Multimedia journalist brings her experience to the team

(Photo courtesy of Eugene Tapahe, Tapahe Photography)

Indian Country Today

‘There’s no better opportunity to give back to my Native community’

Carina Dominguez is hitting the ground running as she joins the Indian Country Today newsroom as a correspondent.

Her first day on the job was April 6, the same day Indian Country Today launched its first ever 30-minute weekday newscast.

“Joining Indian Country Today to do something that’s never been done before,” she says excites her. “There’s no better opportunity to give back to my Native community and other Native communities.”

“Carina, like the rest of us, is eager to provide a newscast that caters to Indian Country,” said Patty Talahongva, executive producer.

Mark Trahant, editor of Indian Country Today, looks forward to this expansion of the broadcast team.

“I am delighted that Carina will help us create a news broadcast that sets high standards,” he said. “She brings to our newsroom (even if virtual right now) her rich experiences and a passion for serving Native communities.”

Dominguez is Pascua Yaqui, born in Tucson, Arizona, and raised on the Pascua Yaqui Indian reservation near Tucson.

She’s been interested and involved in journalism since high school where she worked on her school newspaper. Back then she was interested in sports.

“I noticed there was a lack of Native American representation in the media,” she says.

“I was in high school when I realized this.” She decided to do something about it. “It’s probably a good idea to join the field.”

She applied to Arizona State University and got accepted into the Walter Cronkite School of Journalism and Mass Communication.

“Cronkite taught me a lot,” she recalls. “This [business] is non-stop. Sometimes this work is very hard and can be draining. Expect long hours, and physical work, not just emotionally and mentally.”

She learned just how physically demanding the work can be when she was hired on by the Pac 12 Network as a student worker. Dominguez helped lug and set up all the heavy sideline cameras to cover basketball, baseball, softball and track and field events. “That’s when I got my first live production experience.” She even operated the cameras.

“It’s hard work and you really need to be passionate about it,” Dominguez said.

While at ASU, she also wrote for the college paper, the State Press. She went back to sports as a multimedia sports reporter and produced documentary style sports features for the website.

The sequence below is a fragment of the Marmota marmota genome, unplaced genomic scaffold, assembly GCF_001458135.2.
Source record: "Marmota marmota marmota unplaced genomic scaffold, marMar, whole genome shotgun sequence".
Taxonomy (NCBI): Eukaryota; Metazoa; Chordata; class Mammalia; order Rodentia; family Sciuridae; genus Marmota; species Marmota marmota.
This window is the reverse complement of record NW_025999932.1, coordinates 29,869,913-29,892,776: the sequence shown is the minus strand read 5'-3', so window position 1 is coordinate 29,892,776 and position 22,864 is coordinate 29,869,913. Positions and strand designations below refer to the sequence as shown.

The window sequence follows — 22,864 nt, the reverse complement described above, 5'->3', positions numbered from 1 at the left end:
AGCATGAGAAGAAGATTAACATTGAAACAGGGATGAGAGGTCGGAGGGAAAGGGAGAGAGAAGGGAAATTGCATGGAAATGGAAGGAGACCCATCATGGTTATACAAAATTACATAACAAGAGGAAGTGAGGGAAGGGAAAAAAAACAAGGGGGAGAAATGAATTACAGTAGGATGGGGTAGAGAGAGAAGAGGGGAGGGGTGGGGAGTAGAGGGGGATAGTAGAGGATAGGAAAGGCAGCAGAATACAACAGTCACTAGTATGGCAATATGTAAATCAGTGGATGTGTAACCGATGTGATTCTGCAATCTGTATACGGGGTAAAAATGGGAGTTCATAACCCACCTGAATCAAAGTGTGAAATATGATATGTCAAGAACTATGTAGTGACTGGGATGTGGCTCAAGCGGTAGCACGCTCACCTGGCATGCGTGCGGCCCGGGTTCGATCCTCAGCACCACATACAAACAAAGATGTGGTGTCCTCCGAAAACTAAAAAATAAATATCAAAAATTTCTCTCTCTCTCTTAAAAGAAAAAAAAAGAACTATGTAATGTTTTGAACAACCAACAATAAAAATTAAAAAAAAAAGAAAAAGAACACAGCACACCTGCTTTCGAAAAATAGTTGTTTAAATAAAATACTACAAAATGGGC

“She can shoot her own stories, write, edit and report. She does it all. We are pleased to have her join our team,” Talahongva says.

“It’s pretty neat,” Dominguez says of all the opportunities Cronkite afforded her including getting an internship with CBS News in New York. She graduated in 2015 after earning her bachelor’s degree in broadcast journalism and then she was off to the Big Apple.

Dominguez was at CBS for nearly three years.

Her internship included housing. She went to work for the investigative unit for CBS News. At the time Dennis Hastert, speaker of the House or Representatives, was in the middle of a sexual abuse investigation involving teen boys at a high school in Illinois where he once coached. He was a wrestling coach and the victims were on his team.

Her job was to help find information, research and fact check this story that ultimately took down a long-serving politician.

She also worked as a Page for CBS News and had a glimpse into the business side of news. Dominguez even had a chance to work on the Late Show with Stephen Colbert which is shot in the famed Ed Sullivan Theater.

Her experience in news at CBS included work on the CBS Sunday Morning program. “I also helped with the evening news and the weekend newscasts.”

In 2018 she returned to Arizona and worked, for a time, at a local television station.

She’s now back in broadcasting as part of the Indian Country Today staff.

“This is literally the most perfect opportunity,” she says of joining Indian Country Today. “Nothing I could imagine doing that could be more fulfilling than this.”

Like the rest of the staff she is working from home in Tucson. Once the newsroom reopens Dominguez will be based in Phoenix. She has a three-year-old daughter. Her name is Talia. 

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